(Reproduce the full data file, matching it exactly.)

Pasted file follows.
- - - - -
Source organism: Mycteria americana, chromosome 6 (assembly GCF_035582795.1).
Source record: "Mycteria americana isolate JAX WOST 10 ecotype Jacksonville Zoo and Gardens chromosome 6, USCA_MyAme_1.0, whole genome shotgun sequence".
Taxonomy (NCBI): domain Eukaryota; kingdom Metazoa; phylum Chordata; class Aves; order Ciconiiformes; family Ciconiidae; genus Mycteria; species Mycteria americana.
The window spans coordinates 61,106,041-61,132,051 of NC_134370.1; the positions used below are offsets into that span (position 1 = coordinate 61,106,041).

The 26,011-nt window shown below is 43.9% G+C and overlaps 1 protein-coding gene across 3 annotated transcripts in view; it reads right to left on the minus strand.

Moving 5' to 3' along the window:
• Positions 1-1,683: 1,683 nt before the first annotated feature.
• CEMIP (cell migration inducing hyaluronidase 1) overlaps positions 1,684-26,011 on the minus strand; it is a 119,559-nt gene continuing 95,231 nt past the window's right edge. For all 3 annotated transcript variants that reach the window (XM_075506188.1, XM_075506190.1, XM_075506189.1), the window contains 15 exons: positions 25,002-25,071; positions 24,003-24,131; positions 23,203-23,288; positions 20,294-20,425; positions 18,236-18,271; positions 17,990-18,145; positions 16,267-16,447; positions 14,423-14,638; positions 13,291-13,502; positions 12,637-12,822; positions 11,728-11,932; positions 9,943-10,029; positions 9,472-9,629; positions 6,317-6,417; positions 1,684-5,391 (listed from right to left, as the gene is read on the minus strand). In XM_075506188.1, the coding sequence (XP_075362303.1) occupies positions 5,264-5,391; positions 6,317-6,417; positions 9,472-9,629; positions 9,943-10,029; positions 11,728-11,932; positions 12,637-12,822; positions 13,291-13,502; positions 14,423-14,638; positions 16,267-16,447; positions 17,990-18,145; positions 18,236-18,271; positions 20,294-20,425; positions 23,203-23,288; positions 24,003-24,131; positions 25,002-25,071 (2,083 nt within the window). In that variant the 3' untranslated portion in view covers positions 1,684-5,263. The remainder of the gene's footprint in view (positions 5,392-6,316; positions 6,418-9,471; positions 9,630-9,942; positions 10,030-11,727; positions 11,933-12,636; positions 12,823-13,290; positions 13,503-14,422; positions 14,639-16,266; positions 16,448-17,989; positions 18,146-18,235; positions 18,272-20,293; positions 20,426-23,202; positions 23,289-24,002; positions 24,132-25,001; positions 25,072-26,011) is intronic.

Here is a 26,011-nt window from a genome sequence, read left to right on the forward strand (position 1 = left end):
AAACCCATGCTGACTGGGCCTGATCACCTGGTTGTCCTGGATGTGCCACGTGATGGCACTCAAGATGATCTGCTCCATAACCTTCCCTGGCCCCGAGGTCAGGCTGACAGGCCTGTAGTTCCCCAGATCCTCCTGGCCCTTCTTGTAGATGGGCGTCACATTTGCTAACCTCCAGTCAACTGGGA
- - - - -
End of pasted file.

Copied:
Source organism: Mycteria americana, chromosome 6 (assembly GCF_035582795.1).
Source record: "Mycteria americana isolate JAX WOST 10 ecotype Jacksonville Zoo and Gardens chromosome 6, USCA_MyAme_1.0, whole genome shotgun sequence".
Taxonomy (NCBI): domain Eukaryota; kingdom Metazoa; phylum Chordata; class Aves; order Ciconiiformes; family Ciconiidae; genus Mycteria; species Mycteria americana.
The window spans coordinates 61,106,041-61,132,051 of NC_134370.1; the positions used below are offsets into that span (position 1 = coordinate 61,106,041).

The 26,011-nt window shown below is 43.9% G+C and overlaps 1 protein-coding gene across 3 annotated transcripts in view; it reads right to left on the minus strand.

Moving 5' to 3' along the window:
• Positions 1-1,683: 1,683 nt before the first annotated feature.
• CEMIP (cell migration inducing hyaluronidase 1) overlaps positions 1,684-26,011 on the minus strand; it is a 119,559-nt gene continuing 95,231 nt past the window's right edge. For all 3 annotated transcript variants that reach the window (XM_075506188.1, XM_075506190.1, XM_075506189.1), the window contains 15 exons: positions 25,002-25,071; positions 24,003-24,131; positions 23,203-23,288; positions 20,294-20,425; positions 18,236-18,271; positions 17,990-18,145; positions 16,267-16,447; positions 14,423-14,638; positions 13,291-13,502; positions 12,637-12,822; positions 11,728-11,932; positions 9,943-10,029; positions 9,472-9,629; positions 6,317-6,417; positions 1,684-5,391 (listed from right to left, as the gene is read on the minus strand). In XM_075506188.1, the coding sequence (XP_075362303.1) occupies positions 5,264-5,391; positions 6,317-6,417; positions 9,472-9,629; positions 9,943-10,029; positions 11,728-11,932; positions 12,637-12,822; positions 13,291-13,502; positions 14,423-14,638; positions 16,267-16,447; positions 17,990-18,145; positions 18,236-18,271; positions 20,294-20,425; positions 23,203-23,288; positions 24,003-24,131; positions 25,002-25,071 (2,083 nt within the window). In that variant the 3' untranslated portion in view covers positions 1,684-5,263. The remainder of the gene's footprint in view (positions 5,392-6,316; positions 6,418-9,471; positions 9,630-9,942; positions 10,030-11,727; positions 11,933-12,636; positions 12,823-13,290; positions 13,503-14,422; positions 14,639-16,266; positions 16,448-17,989; positions 18,146-18,235; positions 18,272-20,293; positions 20,426-23,202; positions 23,289-24,002; positions 24,132-25,001; positions 25,072-26,011) is intronic.

Here is a 26,011-nt window from a genome sequence, read left to right on the forward strand (position 1 = left end):
AAACCCATGCTGACTGGGCCTGATCACCTGGTTGTCCTGGATGTGCCACGTGATGGCACTCAAGATGATCTGCTCCATAACCTTCCCTGGCCCCGAGGTCAGGCTGACAGGCCTGTAGTTCCCCAGATCCTCCTGGCCCTTCTTGTAGATGGGCGTCACATTTGCTAACCTCCAGTCAACTGGGA